<meta charset="UTF-8">
  <title>Weather App</title>
</head>
<body>
  <form id="locationForm">
    Enter a location:
    <input id="location" type="text">
  </form>
  <div id="output"></div>
  <script src="bundle.js"></script> 
</body>
</html>

Nothing special here, I've just created a form with an input and gave id's to each of them so I can easily target them with my javascript. The plan is to hook into the onsubmit event of the form, then get the value from the input, make a request to the weather API and display some results in the output div.

I'll now create my main.js:

var weather = require('./weather');
 
var form = document.getElementById('locationForm');
form.onsubmit = function (e) {
  var location = document.getElementById('location').value;
  weather.get(location, function (data) {
    var output = '<h1>' + data.name + '' + data.sys.country + '</h1>';
    output += '<p>Temp(&deg;C): ' + data.main.temp + '</p>';
    output += '<p>' + data.weather[0].description + '</p>';
    var element = document.getElementById('output');
    element.innerHTML = output;
  });
  return false;
};

As you can see I've already required the weather module, which I will create next. I've hooked into the form's submit event and grabbed the value from the input, I'm then sending this to weather.get which I plan on taking the location as it's first argument and a callback with the data I need as it's second. I'll then format this data into HTML and put it in my output div.

weather.js

var jsonp = require('./jsonp');
 
var url = 'http://api.openweathermap.org/data/2.5/weather?units=metric&callback=jsonpCallback&q=';
 
exports.get = function (citydone) {
  jsonp(url + city, done);
};

I was going to use this as an opportunity to use the core http module, but as this is a cross domain request I've had to create a jsonp module - this is a good example of a tiny re-usable module.

module.exports = function (urldone) {
  var script = document.createElement('script');
  script.type = 'text/javascript';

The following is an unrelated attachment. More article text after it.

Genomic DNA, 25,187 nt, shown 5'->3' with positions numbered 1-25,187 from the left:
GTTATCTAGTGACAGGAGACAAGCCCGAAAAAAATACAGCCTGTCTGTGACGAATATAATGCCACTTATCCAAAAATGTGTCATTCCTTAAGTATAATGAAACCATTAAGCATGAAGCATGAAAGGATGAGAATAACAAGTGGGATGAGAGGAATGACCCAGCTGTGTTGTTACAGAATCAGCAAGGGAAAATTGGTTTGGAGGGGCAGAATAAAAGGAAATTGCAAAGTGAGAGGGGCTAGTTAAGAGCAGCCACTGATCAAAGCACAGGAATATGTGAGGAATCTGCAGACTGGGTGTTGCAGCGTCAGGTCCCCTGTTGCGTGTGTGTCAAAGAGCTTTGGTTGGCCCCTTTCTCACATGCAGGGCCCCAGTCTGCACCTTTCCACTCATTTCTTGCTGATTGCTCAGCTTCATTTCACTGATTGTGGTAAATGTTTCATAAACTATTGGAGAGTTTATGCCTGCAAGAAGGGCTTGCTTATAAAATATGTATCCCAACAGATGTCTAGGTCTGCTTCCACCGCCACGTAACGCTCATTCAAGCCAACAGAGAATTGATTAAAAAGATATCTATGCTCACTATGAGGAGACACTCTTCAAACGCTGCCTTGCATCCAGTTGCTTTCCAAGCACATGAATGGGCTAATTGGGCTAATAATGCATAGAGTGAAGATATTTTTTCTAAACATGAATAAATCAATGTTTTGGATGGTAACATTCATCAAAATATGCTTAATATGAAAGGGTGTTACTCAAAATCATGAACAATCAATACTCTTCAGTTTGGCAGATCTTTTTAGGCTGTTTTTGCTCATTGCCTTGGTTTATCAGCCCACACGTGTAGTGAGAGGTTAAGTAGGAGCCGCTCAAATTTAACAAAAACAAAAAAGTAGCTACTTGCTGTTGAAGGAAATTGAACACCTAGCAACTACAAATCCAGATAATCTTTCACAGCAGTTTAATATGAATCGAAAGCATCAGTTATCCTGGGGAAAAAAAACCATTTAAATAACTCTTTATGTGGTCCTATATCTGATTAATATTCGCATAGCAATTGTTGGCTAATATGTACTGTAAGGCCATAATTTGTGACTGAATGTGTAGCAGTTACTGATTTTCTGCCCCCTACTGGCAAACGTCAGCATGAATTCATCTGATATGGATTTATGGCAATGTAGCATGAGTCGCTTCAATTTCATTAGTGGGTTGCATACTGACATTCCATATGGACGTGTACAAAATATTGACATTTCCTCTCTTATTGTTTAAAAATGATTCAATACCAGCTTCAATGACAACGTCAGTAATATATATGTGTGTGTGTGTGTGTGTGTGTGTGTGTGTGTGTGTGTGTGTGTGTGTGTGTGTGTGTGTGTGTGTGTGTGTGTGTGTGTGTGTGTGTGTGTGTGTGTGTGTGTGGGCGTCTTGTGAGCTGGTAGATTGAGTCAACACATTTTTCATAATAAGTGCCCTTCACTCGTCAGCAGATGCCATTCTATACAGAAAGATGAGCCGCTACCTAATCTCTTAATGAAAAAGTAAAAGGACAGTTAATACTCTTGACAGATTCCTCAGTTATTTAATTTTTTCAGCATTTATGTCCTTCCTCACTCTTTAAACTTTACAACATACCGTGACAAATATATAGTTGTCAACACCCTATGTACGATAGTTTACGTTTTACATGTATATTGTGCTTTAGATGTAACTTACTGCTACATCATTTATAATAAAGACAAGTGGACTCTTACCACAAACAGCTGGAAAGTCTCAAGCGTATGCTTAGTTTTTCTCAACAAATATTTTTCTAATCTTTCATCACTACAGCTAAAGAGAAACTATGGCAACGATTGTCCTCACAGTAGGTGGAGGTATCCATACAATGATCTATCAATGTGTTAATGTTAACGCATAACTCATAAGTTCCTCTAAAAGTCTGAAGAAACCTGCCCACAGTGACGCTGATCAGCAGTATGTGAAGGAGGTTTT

script.src = url;
  var s = document.getElementsByTagName('script')[0];
  s.parentNode.insertBefore(script, s);
  window.jsonpCallback = done;
};

Once all this is done I bundle it:

browserify main.js -o output.js

And that's it! A nice little app to get weather based on the location you enter.

Okay so you've read the whole article, but still don't get the benefits of using browserify, here's a few points.

Keep your application modular, it will be a lot easier when it comes to testing/debugging especially when creating a large application.

Your modules don't have to be application specific, you can create modules that you re-use in other app's. You can publish them to npm to share them with the world and for easily installing in future projects.

You can also re-use them within your server-side node.js applications, and even write modules that are used on both ends.

There is already loads of npm modules and a lot of them are likely to work within the browser too.

Although large libraries e.g. jQuery have a lot to offer, you often end up using a small amount of the whole thing which means that a large part of the library is loaded onto the client for no reason.

Using browserify and modular code you can use modules that are good at individual things rather than being an all-in-one solution.

If you insist on using something like jQuery see if it's available on npm and if it's compatible with browserify, often people will wrap libraries into browserify-compatible modules. If it's available then require it like any other module and let it benefit from any other modular code.